If you’re interested in buying a used full-size SUV, we have no doubt that the 2007-2014 Chevy Tahoe and the 2007-2014 Ford Expedition are on your shopping list. Not only are they among the most versatile and capable full-size SUVs, but they’re also among the easiest to find thanks to their impressive long-term popularity. So which one is better? And which one should you get? We’ve created a close comparison to find out, but first let’s check out the basics of both models.
2007-2014 Chevrolet Tahoe: The Basics
The third-generation Chevrolet Tahoe came out for the 2007 model year. Still the smaller SUV in Chevy’s lineup compared to the larger Suburban, the Tahoe came standard with V8 power and 3-row seating, while some high-end versions included upscale features such as a power lift gate, rain-sensing wipers, a power-folding third-row seat and more.
2007-2014 Ford Expedition: The Basics
The second-generation Ford Expedition came out for 2003 and received a substantial facelift in 2007 to compete with the more popular Tahoe. Like the Tahoe, the Expedition offered V8 power and 3-row seating, though the Expedition included a few more standard features, such as side-curtain airbags for all three rows. The Expedition also offered an extended-length model, dubbed simply the Expedition EL, which was meant to take on the Tahoe’s larger Suburban cousin.
According to experts at Consumer Reports, used 2007-2014 Expedition models receive only average reliability ratings. By comparison, used 2007-2014 Chevrolet Tahoe models earn average to above-average ratings, with stronger scores later in the model’s run (primarily from 2010 to 2014). If you’re interested in getting a warranty with your used-car purchase, we also happen to prefer Chevrolet’s certified pre-owned program, as it offers similar warranty coverage to Ford’s program, except with no deductible in comparison to Ford’s steep $100 deductible.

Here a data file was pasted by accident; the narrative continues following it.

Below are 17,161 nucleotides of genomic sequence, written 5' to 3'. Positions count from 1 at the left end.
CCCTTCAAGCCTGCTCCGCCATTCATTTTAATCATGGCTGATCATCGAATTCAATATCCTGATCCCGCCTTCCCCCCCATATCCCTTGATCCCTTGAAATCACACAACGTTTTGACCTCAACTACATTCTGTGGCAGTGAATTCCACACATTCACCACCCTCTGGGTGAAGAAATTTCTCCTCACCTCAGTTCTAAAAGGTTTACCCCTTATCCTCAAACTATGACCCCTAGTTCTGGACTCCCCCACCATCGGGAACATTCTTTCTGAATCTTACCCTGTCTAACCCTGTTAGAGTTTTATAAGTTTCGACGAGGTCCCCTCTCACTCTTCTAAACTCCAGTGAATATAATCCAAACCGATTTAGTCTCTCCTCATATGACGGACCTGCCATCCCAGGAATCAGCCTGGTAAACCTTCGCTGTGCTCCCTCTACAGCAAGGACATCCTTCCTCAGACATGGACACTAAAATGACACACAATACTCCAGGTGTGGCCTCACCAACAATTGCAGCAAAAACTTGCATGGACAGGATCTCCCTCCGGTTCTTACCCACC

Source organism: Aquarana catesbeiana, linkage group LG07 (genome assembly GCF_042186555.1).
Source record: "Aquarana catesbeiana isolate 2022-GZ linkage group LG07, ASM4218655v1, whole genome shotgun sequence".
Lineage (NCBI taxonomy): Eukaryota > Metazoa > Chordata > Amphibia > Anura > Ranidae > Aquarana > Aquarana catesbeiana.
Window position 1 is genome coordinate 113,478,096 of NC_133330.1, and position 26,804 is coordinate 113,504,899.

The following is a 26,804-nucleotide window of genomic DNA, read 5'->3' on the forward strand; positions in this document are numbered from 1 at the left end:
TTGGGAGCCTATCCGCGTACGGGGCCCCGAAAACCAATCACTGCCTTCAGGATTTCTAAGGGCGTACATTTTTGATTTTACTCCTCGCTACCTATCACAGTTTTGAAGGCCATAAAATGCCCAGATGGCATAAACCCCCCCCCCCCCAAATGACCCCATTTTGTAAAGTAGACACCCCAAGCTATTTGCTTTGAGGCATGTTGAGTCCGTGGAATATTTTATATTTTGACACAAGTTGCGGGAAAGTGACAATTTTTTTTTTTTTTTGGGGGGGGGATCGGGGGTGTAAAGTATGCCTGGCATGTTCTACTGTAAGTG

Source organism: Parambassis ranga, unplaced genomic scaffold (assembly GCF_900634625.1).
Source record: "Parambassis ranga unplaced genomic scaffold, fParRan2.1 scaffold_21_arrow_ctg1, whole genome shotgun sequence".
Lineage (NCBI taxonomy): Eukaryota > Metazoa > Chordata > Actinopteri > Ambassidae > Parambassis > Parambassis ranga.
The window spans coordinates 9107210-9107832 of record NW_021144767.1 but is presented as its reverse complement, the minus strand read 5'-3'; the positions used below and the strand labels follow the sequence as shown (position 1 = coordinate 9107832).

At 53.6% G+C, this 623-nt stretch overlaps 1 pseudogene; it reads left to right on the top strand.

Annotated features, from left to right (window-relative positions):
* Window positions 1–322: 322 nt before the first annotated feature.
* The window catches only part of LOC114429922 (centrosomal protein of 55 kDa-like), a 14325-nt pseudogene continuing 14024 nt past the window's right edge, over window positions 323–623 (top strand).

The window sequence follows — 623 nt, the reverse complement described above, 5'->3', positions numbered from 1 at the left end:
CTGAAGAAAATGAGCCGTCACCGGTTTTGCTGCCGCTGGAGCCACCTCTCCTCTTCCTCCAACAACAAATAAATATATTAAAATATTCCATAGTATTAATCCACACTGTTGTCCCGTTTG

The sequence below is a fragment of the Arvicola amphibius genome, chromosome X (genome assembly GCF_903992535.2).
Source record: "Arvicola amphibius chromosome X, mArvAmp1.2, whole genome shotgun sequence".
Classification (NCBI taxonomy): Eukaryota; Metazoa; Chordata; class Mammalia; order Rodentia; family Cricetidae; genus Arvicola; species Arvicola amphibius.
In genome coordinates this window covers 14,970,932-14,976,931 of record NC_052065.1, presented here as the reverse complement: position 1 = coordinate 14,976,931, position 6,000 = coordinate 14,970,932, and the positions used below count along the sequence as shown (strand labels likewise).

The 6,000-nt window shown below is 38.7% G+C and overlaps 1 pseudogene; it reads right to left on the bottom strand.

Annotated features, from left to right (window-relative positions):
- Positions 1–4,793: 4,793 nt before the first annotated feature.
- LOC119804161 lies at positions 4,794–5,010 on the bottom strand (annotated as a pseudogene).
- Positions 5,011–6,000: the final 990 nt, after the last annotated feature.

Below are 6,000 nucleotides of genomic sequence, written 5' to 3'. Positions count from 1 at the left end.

From 2007 to 2009, the Tahoe offered three gasoline engines. Base models used a 295-horsepower 4.8-liter V8, while drivers looking for more muscle could upgrade to a 320-hp 5.3-liter V8 or, in LTZ models, a 395-hp 6.2-liter V8. Fuel economy with the 4.8- and 5.3-liter engines hovered around 14 miles per gallon in the city and 20 mpg on the highway, while the 6.2-liter offered dismal 12 mpg city/19 mpg hwy figures. Beginning in 2010, the 4.8- and 6.2-liter engine options were canceled, leaving only the 5.3-liter.
A hybrid-powered model, the aptly named Tahoe Hybrid, was also available from 2008 to 2013. It used a 332-hp 6.0-liter hybrid V8 that was good for a surprisingly strong 21 mpg city/22 mpg hwy.
As for the Expedition, it offered only one engine from 2007 to 2014: a 5.4-liter V8 that made 300 hp (later bumped up to 310 hp). Fuel economy was rated at around 14 mpg city/20 mpg hwy for the Expedition’s entire model run.
The result: Don’t buy either of these models if you’re especially interested in gas mileage. They’re both about the same, and neither offers especially impressive fuel economy figures — unless you opt for the Tahoe Hybrid.